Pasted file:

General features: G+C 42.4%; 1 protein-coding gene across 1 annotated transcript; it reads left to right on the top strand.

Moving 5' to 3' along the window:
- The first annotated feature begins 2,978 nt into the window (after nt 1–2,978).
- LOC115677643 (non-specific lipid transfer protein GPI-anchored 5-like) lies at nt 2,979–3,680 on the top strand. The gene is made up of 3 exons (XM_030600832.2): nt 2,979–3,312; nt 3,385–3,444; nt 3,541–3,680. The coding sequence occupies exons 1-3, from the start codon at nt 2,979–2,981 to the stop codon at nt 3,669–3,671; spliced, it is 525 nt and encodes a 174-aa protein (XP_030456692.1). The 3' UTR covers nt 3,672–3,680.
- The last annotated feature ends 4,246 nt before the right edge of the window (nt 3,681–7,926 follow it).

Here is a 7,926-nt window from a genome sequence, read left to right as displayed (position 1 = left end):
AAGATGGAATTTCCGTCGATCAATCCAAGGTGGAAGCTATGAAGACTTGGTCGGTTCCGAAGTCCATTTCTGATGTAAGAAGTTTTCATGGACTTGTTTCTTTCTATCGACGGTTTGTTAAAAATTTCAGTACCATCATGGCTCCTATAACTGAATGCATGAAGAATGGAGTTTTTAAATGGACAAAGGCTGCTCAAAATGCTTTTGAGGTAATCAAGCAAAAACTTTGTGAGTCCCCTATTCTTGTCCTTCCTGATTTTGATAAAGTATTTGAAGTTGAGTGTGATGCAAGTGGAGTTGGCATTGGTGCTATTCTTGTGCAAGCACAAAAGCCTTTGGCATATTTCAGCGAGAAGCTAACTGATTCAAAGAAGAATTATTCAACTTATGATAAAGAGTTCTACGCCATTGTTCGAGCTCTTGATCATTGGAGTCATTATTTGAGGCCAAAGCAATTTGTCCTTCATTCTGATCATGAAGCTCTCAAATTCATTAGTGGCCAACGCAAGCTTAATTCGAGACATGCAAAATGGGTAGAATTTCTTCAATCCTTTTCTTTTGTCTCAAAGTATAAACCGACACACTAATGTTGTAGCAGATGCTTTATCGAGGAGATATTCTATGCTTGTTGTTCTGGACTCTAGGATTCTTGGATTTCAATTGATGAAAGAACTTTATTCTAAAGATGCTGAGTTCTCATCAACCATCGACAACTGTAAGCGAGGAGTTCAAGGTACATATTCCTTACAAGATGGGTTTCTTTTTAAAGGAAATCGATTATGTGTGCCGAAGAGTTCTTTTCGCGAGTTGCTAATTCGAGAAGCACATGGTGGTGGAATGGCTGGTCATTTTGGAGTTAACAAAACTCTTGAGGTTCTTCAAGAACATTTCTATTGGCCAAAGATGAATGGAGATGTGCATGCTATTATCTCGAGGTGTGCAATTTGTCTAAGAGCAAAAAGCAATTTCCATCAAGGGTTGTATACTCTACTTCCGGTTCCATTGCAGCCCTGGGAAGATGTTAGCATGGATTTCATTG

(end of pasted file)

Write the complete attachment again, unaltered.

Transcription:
General features: G+C 42.4%; 1 protein-coding gene across 1 annotated transcript; it reads left to right on the top strand.

Moving 5' to 3' along the window:
- The first annotated feature begins 2,978 nt into the window (after nt 1–2,978).
- LOC115677643 (non-specific lipid transfer protein GPI-anchored 5-like) lies at nt 2,979–3,680 on the top strand. The gene is made up of 3 exons (XM_030600832.2): nt 2,979–3,312; nt 3,385–3,444; nt 3,541–3,680. The coding sequence occupies exons 1-3, from the start codon at nt 2,979–2,981 to the stop codon at nt 3,669–3,671; spliced, it is 525 nt and encodes a 174-aa protein (XP_030456692.1). The 3' UTR covers nt 3,672–3,680.
- The last annotated feature ends 4,246 nt before the right edge of the window (nt 3,681–7,926 follow it).

Here is a 7,926-nt window from a genome sequence, read left to right as displayed (position 1 = left end):
AAGATGGAATTTCCGTCGATCAATCCAAGGTGGAAGCTATGAAGACTTGGTCGGTTCCGAAGTCCATTTCTGATGTAAGAAGTTTTCATGGACTTGTTTCTTTCTATCGACGGTTTGTTAAAAATTTCAGTACCATCATGGCTCCTATAACTGAATGCATGAAGAATGGAGTTTTTAAATGGACAAAGGCTGCTCAAAATGCTTTTGAGGTAATCAAGCAAAAACTTTGTGAGTCCCCTATTCTTGTCCTTCCTGATTTTGATAAAGTATTTGAAGTTGAGTGTGATGCAAGTGGAGTTGGCATTGGTGCTATTCTTGTGCAAGCACAAAAGCCTTTGGCATATTTCAGCGAGAAGCTAACTGATTCAAAGAAGAATTATTCAACTTATGATAAAGAGTTCTACGCCATTGTTCGAGCTCTTGATCATTGGAGTCATTATTTGAGGCCAAAGCAATTTGTCCTTCATTCTGATCATGAAGCTCTCAAATTCATTAGTGGCCAACGCAAGCTTAATTCGAGACATGCAAAATGGGTAGAATTTCTTCAATCCTTTTCTTTTGTCTCAAAGTATAAACCGACACACTAATGTTGTAGCAGATGCTTTATCGAGGAGATATTCTATGCTTGTTGTTCTGGACTCTAGGATTCTTGGATTTCAATTGATGAAAGAACTTTATTCTAAAGATGCTGAGTTCTCATCAACCATCGACAACTGTAAGCGAGGAGTTCAAGGTACATATTCCTTACAAGATGGGTTTCTTTTTAAAGGAAATCGATTATGTGTGCCGAAGAGTTCTTTTCGCGAGTTGCTAATTCGAGAAGCACATGGTGGTGGAATGGCTGGTCATTTTGGAGTTAACAAAACTCTTGAGGTTCTTCAAGAACATTTCTATTGGCCAAAGATGAATGGAGATGTGCATGCTATTATCTCGAGGTGTGCAATTTGTCTAAGAGCAAAAAGCAATTTCCATCAAGGGTTGTATACTCTACTTCCGGTTCCATTGCAGCCCTGGGAAGATGTTAGCATGGATTTCATTG